Word of mouth is the only brand engagement which actually works
- The most trusted source of information about your company comes, not from you, but from your highly satisfied customer, says Rob Fuggetta, CEO at Zuberance and author of the new book “Brand Advocates” in this interview with Market Community
- By: Karsten Bengtsson
- Published: 31-01-2014
The first 10 times I call Rob Fuggetta, there is no answer. He doesn’t pick up. Every time I try, his cell phone transfers the call to his answering machine, which keeps repeating that the voicemail of Rob Fuggetta is full. I, once again, check that I’m calling at the time, we agreed on. Yes, 11 am.
Finally, on the 11th try, he is picking up. It turns out that he has just landed in Orange County in Los Angeles.
- Well, I’m here with a college of mine and we’re now trying to locate Hertz to pick up a rental car. We have to be in San Diego later this afternoon for the American Marketing Associations conference. I’m giving a talk there.
- So is this a bad time, should I call you back later?
- No, no. Now is fine. We just can’t seem to find Hertz Car Rental.
- So, in your new book “Brand Advocates” you talk about how companies should build an army of trusted advocates in order to created engagement around their brand? Why it that?
- That is because paid advertising doesn’t work anymore. Did you know, that you are more likely to have twins, than to have someone buying from you through a banner ad? Paid advertising is simply not working. Then, you might ask, why are companies still buying these ads? It’s because there has been created a whole industry around it. But it really doesn’t work.
- But brand engagement through word of mouth marketing is working?
- Yes, word of mouth is, and has always been, the most trusted marketing you can get. Up to 92% of consumers trust word-of-mouth recommendations, but only 24% trust online ads. A recommendation from a trusted friend conveying a relevant message is up to 50 times more likely to trigger a purchase compared to other recommendations. 25% to 40% of all traffic and lead generations comes from word of mouth. Shoppers prefer retail web sites that feature online ratings and reviews over ones that don’t. And … hold on for one moment, we seem be lost. Can I call you back?
I spend the time waiting for Fuggetta to call me back by reading the local newspaper, the San Francisco Chronicle. The front story in the business section is about how companies are cheating online, when it comes to ratings, reviews and other word of mouth marketing methods. Eric T. Schneiderman, the New York attorney general, has investigated 19 companies for posting deceptive reviews on their websites. “When you look at a billboard, you can tell it’s a paid advertisement - but on Yelp or Citysearch, you assume you’re reading authentic consumer opinions, making the practice of fake reviews even more deceiving,” says Eric T. Schneiderman to the reporter. His investigation has revealed a web of deceit in which reviewers in Bangladesh, the Philippines and Eastern Europe has produced buckets of praise for places they had never seen, in countries where they had never been.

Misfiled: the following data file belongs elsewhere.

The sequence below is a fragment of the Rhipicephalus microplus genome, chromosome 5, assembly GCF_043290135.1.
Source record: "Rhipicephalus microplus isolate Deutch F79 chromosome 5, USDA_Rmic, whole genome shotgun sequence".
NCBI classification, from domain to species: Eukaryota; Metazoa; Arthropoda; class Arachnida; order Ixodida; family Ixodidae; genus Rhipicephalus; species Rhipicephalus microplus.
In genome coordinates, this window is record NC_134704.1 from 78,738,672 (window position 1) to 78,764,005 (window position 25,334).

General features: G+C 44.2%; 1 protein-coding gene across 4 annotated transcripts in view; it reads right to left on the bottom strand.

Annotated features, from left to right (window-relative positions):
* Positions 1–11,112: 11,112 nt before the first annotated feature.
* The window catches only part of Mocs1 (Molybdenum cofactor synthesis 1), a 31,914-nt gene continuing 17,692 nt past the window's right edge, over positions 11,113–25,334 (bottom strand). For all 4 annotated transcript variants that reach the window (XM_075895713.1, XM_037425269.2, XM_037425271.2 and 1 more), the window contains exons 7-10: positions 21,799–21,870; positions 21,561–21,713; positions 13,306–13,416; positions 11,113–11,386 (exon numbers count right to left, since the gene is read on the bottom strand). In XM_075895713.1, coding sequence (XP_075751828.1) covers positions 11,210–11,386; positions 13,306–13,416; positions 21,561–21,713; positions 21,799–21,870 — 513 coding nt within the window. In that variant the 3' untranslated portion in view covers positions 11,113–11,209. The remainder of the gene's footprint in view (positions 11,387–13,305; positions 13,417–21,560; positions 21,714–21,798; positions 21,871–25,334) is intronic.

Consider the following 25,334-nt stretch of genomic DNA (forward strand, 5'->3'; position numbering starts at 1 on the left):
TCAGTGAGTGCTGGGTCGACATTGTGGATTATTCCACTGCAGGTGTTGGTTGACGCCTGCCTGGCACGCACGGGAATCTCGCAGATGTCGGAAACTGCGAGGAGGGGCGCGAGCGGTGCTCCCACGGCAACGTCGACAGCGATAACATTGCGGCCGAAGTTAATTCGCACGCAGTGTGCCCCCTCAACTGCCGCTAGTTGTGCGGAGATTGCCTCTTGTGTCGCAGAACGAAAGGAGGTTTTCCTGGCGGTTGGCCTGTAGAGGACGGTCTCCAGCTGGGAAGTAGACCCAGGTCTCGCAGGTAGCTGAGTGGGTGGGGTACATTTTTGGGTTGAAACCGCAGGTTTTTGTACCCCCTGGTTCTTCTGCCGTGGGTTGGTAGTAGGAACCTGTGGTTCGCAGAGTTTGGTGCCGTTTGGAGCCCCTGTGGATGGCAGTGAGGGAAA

When Rob Fuggetta is back on the phone, I point to this critic of his word of mouth marketing philosophy.
- Yes, I read that story as well. But first of all, sites like Yelp and others are doing an increasingly better job of blocking fake or paid-for reviews. In many cases, you have to be a trusted person on these sites, to state our option at all. And that is important. Schemes that are generating referrals by paying or incentivizing people are not true advocacy. True advocacy cannot be paid for or manufactured, but only earned. What is why it is called “earned media”.
To this date my own company, Zuberance, has generated 30 million brand and product recommendations and no advocate has ever received anything in exchange for their recommendations, says Fuggetta.
A marketing force
- And what kind of industries is best suited to use brand advocates?
- We have about 100 brands that are on the Zuberance advocate platform. And interestingly enough, about half of them are B2B companies, and half are B2C. But interestingly enough, like I said, about half of our customers are actually B2B companies. And in somewhat you might consider to be very low passion categories.
Some of our B2B customers include companies like Intuit, Symantec, NetApp and Citrix. And these are categories that you would think that there’s not a lot of passion around, but what we’re finding is that among all of B2B companies, actually a significant percentages of their customers are highly likely to recommend them. But many B2B companies just aren’t doing anything with these advocates.